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Q&A: Sen. Bob Casey on his campus sexual assault bill


(Photo courtesy of U.S. Senator Bob Casey's office)

(Photo courtesy of U.S. Senator Bob Casey’s office)

Colleges and universities in the U.S. are now required to disclose incidents of domestic and dating violence, such as stalking, in their annual crime reports, thanks to a sexual assault reform bill that went into effect this academic year.

Introduced by Democratic Pennsylvania Senator Robert Casey and Democratic New York Representative Carolyn Maloney, The Campus Sexual Violence Elimination Act (SaVE Act) is among the more substantial updates to the Jeanne Clery Act, the 1990 sexual assault prevention bill requiring colleges and universities that receive federal funding to disclose campus crime data like rape, assault and robbery.

The SaVE Act aims to make sexual assault proceedings on campuses more transparent. For instance, both parties, the survivor and the accused, must now receive written outcomes of all disciplinary proceedings at the same time. (Survivors have claimed that the University of California university system, for example, did not contact them for information during the investigation process.)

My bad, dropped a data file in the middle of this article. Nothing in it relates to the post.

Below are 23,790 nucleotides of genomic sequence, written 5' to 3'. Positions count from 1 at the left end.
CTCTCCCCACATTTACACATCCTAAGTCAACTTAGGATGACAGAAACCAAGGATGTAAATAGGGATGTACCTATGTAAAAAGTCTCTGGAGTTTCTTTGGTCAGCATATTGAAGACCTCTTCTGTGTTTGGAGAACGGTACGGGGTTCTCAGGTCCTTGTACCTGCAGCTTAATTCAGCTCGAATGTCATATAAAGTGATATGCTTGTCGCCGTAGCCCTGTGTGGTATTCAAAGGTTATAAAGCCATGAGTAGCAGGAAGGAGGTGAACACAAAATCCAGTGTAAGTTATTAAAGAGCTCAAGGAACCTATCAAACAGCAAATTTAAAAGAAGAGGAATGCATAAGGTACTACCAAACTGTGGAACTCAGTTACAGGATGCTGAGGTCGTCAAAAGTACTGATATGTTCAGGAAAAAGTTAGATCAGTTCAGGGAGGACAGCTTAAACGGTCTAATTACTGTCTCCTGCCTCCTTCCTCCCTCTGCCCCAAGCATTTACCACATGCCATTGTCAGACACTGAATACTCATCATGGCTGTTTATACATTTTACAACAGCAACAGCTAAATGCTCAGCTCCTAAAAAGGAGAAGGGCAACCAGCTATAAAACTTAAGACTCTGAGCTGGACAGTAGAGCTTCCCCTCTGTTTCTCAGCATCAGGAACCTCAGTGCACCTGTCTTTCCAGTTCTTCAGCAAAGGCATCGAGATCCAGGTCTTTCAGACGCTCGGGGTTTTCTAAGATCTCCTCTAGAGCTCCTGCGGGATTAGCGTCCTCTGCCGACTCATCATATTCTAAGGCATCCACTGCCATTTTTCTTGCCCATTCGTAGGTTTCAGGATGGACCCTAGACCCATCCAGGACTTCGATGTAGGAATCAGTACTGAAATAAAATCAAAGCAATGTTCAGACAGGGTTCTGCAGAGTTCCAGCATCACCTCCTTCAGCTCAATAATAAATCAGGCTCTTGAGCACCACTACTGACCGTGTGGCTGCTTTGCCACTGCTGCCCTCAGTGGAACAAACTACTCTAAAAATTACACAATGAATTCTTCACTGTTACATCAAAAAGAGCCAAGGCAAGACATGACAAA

It also mandates that survivors must receive a written copy of their rights to mental health resources and to change academic, living, working or transportation arrangements to avoid a hostile environment, among other provisions.

The act passed in 2013 as part of the reauthorization of the Violence Against Women Act. Casey touts it as “a huge step forward” in boosting the accountability of universities and colleges during sexual assault investigations.

Casey spoke to USA TODAY College about the discourse surrounding sexual assault bills in Congress, the SaVE Act’s upsides and shortcomings, and the difficulty some students face when reporting an assault. The interview has been edited for clarity and length.

USA TODAY College: Is the statistic that 1-in-5 women will be sexually assaulted in college widely accepted in Congress? It’s gotten some backlash from university administrators who think it’s an exaggeration.

Sen. Robert Casey: The number is important. Even if the argument proves true that it’s not (valid) — that it’s 1 in 6, 1 in 7, 1 in 10, 1 in 20 — that is still way too high. I have four daughters, two in college. So this hits people in a very personal way. We could spend all day debating numbers. I’m much more concerned about taking action.

(The SaVE Act) is a substantial step forward because for the first time in a long time we’re focused on making sure there’s more transparency, that every student knows their rights. And that it’s on all of us. Everyone has a role to play — especially young men. For too long they’ve had no responsibility or accountability. I’ve said directly to young men, “Don’t think that it’s not your problem. You can’t be a bystander who does nothing. You’ve got to speak up, be aware, watch for indications of when (bad) conduct might occur.” If you know someone who’s drunk, who’s behaving inappropriately, you’ve got to act right away.